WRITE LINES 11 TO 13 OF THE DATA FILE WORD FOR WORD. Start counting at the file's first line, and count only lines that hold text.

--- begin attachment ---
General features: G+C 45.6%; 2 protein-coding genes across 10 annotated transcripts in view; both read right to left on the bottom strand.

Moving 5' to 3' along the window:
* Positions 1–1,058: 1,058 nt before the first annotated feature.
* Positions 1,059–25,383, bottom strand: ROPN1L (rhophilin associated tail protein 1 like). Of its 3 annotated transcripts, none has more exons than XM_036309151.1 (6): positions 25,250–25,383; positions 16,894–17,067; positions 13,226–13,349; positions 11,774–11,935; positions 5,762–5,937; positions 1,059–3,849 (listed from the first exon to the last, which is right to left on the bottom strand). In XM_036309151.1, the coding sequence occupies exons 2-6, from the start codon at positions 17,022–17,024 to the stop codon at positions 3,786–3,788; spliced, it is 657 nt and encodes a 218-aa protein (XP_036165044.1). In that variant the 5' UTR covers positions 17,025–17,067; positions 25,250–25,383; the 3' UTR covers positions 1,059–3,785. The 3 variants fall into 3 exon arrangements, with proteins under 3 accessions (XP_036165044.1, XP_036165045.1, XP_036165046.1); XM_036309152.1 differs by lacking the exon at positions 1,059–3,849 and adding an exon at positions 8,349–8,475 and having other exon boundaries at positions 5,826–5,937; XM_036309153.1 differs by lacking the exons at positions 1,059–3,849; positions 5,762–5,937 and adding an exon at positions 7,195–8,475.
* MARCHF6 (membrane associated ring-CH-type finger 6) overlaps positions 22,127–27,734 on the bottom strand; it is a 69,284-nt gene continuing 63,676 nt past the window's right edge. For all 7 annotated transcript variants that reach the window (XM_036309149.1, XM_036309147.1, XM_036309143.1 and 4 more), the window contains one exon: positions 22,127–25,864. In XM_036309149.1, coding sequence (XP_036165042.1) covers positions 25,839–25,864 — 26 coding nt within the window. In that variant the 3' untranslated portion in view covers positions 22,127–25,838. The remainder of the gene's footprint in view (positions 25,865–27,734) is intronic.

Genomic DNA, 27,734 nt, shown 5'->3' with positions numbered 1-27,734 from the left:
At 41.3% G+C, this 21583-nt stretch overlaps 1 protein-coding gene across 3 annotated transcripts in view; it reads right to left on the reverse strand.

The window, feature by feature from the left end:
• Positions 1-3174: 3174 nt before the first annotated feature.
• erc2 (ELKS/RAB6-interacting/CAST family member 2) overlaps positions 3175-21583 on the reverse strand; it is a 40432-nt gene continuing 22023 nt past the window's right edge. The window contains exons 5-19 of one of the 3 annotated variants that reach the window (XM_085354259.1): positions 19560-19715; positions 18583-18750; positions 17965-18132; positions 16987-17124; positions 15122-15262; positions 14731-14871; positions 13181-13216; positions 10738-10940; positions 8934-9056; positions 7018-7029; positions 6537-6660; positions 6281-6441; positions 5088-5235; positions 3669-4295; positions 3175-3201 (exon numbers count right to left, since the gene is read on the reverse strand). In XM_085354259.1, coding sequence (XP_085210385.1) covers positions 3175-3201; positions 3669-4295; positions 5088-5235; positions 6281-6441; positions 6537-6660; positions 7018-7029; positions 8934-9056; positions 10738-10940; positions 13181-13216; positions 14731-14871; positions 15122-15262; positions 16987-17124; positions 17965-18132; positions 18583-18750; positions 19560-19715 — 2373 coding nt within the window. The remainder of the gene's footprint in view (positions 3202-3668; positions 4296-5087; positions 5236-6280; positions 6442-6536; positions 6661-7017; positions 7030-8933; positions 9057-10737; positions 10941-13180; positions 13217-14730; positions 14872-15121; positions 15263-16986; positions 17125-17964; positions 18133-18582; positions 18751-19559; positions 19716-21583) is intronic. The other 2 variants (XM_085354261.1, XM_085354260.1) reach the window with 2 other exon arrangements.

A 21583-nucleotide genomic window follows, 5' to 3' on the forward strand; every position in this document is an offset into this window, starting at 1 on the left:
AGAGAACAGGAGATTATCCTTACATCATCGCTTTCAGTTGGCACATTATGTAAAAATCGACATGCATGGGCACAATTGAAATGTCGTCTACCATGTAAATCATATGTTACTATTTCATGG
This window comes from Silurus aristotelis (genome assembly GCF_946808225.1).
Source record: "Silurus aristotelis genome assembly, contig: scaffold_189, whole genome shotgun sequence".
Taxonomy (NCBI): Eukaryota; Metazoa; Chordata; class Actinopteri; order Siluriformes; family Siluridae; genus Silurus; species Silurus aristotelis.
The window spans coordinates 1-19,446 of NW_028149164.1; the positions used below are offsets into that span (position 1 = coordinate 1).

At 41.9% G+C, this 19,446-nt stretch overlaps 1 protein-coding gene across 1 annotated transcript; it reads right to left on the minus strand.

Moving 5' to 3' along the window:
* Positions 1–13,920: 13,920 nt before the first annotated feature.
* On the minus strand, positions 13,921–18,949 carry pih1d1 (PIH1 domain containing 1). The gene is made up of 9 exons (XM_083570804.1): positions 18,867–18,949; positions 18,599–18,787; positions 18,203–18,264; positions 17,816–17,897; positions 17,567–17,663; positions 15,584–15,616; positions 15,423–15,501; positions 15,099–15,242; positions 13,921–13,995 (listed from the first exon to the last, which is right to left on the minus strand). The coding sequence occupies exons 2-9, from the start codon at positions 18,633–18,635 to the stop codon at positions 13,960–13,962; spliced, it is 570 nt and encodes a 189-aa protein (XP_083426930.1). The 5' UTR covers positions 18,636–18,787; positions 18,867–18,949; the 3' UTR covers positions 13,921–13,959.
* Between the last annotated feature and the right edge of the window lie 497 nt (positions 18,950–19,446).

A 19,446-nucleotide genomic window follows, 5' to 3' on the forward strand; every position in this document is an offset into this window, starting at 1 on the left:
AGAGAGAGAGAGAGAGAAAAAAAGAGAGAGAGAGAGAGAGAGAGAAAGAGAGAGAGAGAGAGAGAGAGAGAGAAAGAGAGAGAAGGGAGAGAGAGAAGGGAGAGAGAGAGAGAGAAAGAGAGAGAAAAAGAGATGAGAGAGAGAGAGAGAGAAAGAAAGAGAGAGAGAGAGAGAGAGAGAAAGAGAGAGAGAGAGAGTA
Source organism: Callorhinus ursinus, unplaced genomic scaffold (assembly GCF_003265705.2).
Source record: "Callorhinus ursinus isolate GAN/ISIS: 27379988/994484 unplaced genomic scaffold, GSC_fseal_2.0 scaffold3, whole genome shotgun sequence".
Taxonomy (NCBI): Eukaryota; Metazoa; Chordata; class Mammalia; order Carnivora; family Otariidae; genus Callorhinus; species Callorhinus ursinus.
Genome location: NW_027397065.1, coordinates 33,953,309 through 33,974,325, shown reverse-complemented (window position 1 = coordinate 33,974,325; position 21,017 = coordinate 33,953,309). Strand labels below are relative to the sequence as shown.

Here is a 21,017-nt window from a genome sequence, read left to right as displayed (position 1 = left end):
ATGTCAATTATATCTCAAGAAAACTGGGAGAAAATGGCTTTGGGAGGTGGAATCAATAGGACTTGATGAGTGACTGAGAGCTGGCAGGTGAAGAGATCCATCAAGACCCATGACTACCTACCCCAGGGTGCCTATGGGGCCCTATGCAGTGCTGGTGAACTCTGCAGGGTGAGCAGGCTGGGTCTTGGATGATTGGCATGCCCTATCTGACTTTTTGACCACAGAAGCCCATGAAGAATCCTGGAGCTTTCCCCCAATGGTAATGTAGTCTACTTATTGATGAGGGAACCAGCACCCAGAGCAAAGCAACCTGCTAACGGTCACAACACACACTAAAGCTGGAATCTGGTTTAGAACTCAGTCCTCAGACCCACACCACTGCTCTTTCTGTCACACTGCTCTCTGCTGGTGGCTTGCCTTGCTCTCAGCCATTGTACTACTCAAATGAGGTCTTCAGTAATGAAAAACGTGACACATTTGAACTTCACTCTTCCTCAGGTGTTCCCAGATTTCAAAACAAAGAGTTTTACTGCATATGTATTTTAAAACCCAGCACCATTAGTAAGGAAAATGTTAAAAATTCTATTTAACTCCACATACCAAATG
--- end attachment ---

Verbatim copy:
A 21583-nucleotide genomic window follows, 5' to 3' on the forward strand; every position in this document is an offset into this window, starting at 1 on the left:
AGAGAACAGGAGATTATCCTTACATCATCGCTTTCAGTTGGCACATTATGTAAAAATCGACATGCATGGGCACAATTGAAATGTCGTCTACCATGTAAATCATATGTTACTATTTCATGG
This window comes from Silurus aristotelis (genome assembly GCF_946808225.1).